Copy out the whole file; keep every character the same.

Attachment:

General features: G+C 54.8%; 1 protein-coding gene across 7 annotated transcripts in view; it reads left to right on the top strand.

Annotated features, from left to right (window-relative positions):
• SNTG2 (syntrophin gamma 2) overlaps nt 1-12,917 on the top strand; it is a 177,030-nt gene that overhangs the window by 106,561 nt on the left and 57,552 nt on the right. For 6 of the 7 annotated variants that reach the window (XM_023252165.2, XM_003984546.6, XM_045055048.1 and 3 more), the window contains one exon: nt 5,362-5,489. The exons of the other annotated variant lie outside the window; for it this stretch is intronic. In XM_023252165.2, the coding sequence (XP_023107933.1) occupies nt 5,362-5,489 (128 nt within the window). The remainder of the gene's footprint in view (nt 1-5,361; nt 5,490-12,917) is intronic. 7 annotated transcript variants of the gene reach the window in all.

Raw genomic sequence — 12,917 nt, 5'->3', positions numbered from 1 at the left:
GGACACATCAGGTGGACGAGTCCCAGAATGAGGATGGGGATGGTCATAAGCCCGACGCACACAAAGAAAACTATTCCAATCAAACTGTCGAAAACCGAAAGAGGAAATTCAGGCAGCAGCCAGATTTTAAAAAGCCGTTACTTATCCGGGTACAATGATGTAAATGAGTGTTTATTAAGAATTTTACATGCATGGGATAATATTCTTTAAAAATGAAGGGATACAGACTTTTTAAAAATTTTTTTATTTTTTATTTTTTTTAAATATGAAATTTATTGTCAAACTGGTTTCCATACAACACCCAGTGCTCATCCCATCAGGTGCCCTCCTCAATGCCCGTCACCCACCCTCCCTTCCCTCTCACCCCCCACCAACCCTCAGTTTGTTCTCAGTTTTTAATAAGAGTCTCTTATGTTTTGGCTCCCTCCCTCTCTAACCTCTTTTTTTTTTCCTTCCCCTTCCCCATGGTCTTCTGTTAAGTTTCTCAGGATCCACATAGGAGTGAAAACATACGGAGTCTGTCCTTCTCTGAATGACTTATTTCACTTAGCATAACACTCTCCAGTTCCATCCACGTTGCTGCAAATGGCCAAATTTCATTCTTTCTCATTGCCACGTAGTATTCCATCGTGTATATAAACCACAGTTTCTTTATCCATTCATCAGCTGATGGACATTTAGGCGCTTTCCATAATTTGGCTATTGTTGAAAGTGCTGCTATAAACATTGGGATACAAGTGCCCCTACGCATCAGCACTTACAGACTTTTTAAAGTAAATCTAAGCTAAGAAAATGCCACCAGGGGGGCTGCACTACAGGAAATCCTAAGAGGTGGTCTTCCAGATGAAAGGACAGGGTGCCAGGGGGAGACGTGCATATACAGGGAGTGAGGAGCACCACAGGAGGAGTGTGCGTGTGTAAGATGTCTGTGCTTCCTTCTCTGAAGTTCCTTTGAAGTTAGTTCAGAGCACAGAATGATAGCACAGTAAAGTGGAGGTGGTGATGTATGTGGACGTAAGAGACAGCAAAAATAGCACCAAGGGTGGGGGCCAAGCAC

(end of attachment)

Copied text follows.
General features: G+C 54.8%; 1 protein-coding gene across 7 annotated transcripts in view; it reads left to right on the top strand.

Annotated features, from left to right (window-relative positions):
• SNTG2 (syntrophin gamma 2) overlaps nt 1-12,917 on the top strand; it is a 177,030-nt gene that overhangs the window by 106,561 nt on the left and 57,552 nt on the right. For 6 of the 7 annotated variants that reach the window (XM_023252165.2, XM_003984546.6, XM_045055048.1 and 3 more), the window contains one exon: nt 5,362-5,489. The exons of the other annotated variant lie outside the window; for it this stretch is intronic. In XM_023252165.2, the coding sequence (XP_023107933.1) occupies nt 5,362-5,489 (128 nt within the window). The remainder of the gene's footprint in view (nt 1-5,361; nt 5,490-12,917) is intronic. 7 annotated transcript variants of the gene reach the window in all.

Raw genomic sequence — 12,917 nt, 5'->3', positions numbered from 1 at the left:
GGACACATCAGGTGGACGAGTCCCAGAATGAGGATGGGGATGGTCATAAGCCCGACGCACACAAAGAAAACTATTCCAATCAAACTGTCGAAAACCGAAAGAGGAAATTCAGGCAGCAGCCAGATTTTAAAAAGCCGTTACTTATCCGGGTACAATGATGTAAATGAGTGTTTATTAAGAATTTTACATGCATGGGATAATATTCTTTAAAAATGAAGGGATACAGACTTTTTAAAAATTTTTTTATTTTTTATTTTTTTTAAATATGAAATTTATTGTCAAACTGGTTTCCATACAACACCCAGTGCTCATCCCATCAGGTGCCCTCCTCAATGCCCGTCACCCACCCTCCCTTCCCTCTCACCCCCCACCAACCCTCAGTTTGTTCTCAGTTTTTAATAAGAGTCTCTTATGTTTTGGCTCCCTCCCTCTCTAACCTCTTTTTTTTTTCCTTCCCCTTCCCCATGGTCTTCTGTTAAGTTTCTCAGGATCCACATAGGAGTGAAAACATACGGAGTCTGTCCTTCTCTGAATGACTTATTTCACTTAGCATAACACTCTCCAGTTCCATCCACGTTGCTGCAAATGGCCAAATTTCATTCTTTCTCATTGCCACGTAGTATTCCATCGTGTATATAAACCACAGTTTCTTTATCCATTCATCAGCTGATGGACATTTAGGCGCTTTCCATAATTTGGCTATTGTTGAAAGTGCTGCTATAAACATTGGGATACAAGTGCCCCTACGCATCAGCACTTACAGACTTTTTAAAGTAAATCTAAGCTAAGAAAATGCCACCAGGGGGGCTGCACTACAGGAAATCCTAAGAGGTGGTCTTCCAGATGAAAGGACAGGGTGCCAGGGGGAGACGTGCATATACAGGGAGTGAGGAGCACCACAGGAGGAGTGTGCGTGTGTAAGATGTCTGTGCTTCCTTCTCTGAAGTTCCTTTGAAGTTAGTTCAGAGCACAGAATGATAGCACAGTAAAGTGGAGGTGGTGATGTATGTGGACGTAAGAGACAGCAAAAATAGCACCAAGGGTGGGGGCCAAGCAC